Re Claiming The Right To Work

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Re Claiming The Right To Work
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Canadian Lawyers for International Human Rights (CLAIHR) says
In recent years, the phrase “right to work” has come to be synonymous with a right-wing agenda in the United States to undermine the trade union movement by prohibiting union security agreements, restricting the payment of union dues, and weakening the economic power of unions. Ironically, far from providing a general guarantee of employment to people seeking work, so-called “right-to-work” laws restrict freedom of association by limiting the kinds of contractual agreements unions can make with employers and, in many cases, have resulted in lower wages and benefits for workers.
This event, co-sponsored by Canadian Lawyers for International Human Rights (CLAIHR), the Centre for Labour Management Relations, Faraday Law, and Goldblatt Partners, seeks to re-claim the “right to work” by re-framing work as a public good, rather than a commodity. Such a shift has far-reaching implications:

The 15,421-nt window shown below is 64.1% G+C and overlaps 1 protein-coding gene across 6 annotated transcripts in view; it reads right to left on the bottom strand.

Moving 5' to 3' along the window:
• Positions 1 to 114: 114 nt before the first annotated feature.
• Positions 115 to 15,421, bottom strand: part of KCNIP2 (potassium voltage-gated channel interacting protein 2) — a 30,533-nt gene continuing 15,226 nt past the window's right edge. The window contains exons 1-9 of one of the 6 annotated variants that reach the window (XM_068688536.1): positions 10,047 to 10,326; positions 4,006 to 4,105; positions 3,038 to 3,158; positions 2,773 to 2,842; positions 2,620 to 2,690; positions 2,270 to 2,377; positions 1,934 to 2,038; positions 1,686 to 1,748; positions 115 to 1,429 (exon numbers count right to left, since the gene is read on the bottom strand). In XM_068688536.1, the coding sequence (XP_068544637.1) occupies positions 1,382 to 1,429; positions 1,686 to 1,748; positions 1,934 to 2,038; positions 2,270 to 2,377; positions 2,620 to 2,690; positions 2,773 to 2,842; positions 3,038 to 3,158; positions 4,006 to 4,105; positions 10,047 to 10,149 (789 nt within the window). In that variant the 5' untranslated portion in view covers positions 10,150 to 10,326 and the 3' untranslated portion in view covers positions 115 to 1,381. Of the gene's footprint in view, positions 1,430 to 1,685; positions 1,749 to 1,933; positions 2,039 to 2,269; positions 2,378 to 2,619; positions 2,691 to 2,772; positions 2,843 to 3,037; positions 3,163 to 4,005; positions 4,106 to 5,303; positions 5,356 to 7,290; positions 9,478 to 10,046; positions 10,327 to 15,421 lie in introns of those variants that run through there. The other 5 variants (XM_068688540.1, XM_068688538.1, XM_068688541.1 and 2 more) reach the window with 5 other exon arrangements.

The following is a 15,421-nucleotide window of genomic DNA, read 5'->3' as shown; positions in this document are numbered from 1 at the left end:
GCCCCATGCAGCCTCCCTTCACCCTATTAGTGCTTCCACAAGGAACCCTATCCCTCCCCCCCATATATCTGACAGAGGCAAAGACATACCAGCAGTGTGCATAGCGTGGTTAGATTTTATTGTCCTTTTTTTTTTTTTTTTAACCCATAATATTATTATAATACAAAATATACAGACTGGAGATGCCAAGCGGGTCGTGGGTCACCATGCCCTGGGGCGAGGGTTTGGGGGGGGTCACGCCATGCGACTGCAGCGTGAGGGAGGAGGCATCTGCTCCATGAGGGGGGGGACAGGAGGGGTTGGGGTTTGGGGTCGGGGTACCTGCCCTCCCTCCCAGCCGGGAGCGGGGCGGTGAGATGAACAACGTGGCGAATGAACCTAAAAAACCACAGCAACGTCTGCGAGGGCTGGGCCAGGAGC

If the right to work is a human right, what does this mean for the right of workers to participate in productive activities and to obtain an adequate standard of living?
What are the implications for national and international regulatory systems, as well as transnational migration?
How can such a shift help organized labour and non-unionized workers to respond to growing conditions of precarity and the erosion of decent work?
We will explore these questions, and more, at a panel discussion of trade unionists, workers' activists, and academics.

Panelists:
Fay Faraday, Lawyer, Consultant & Writer, Faraday Law
Syed Hussan, Coordinator, Migrant Workers Alliance for Change
Steven Shrybman, Partner, Goldblatt Partners
Hassan Yussuff, President, Canadian Labour Congress
Moderator:
Steven Barrett, Partner, Goldblatt Partners

The event is FREE.
Come learn and share your thoughts.
Light snacks & refreshments will be served.

Date: Thursday, December 10, 2015
Time: 05:30 PM – 07:30 PM
Location: TRS Commons (1-150), 7th Floor, Ted Rogers School of Management, 55 Dundas St. W., Toronto, ON
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By: Canadian Lawyers for International Human Rights (CLAIHR)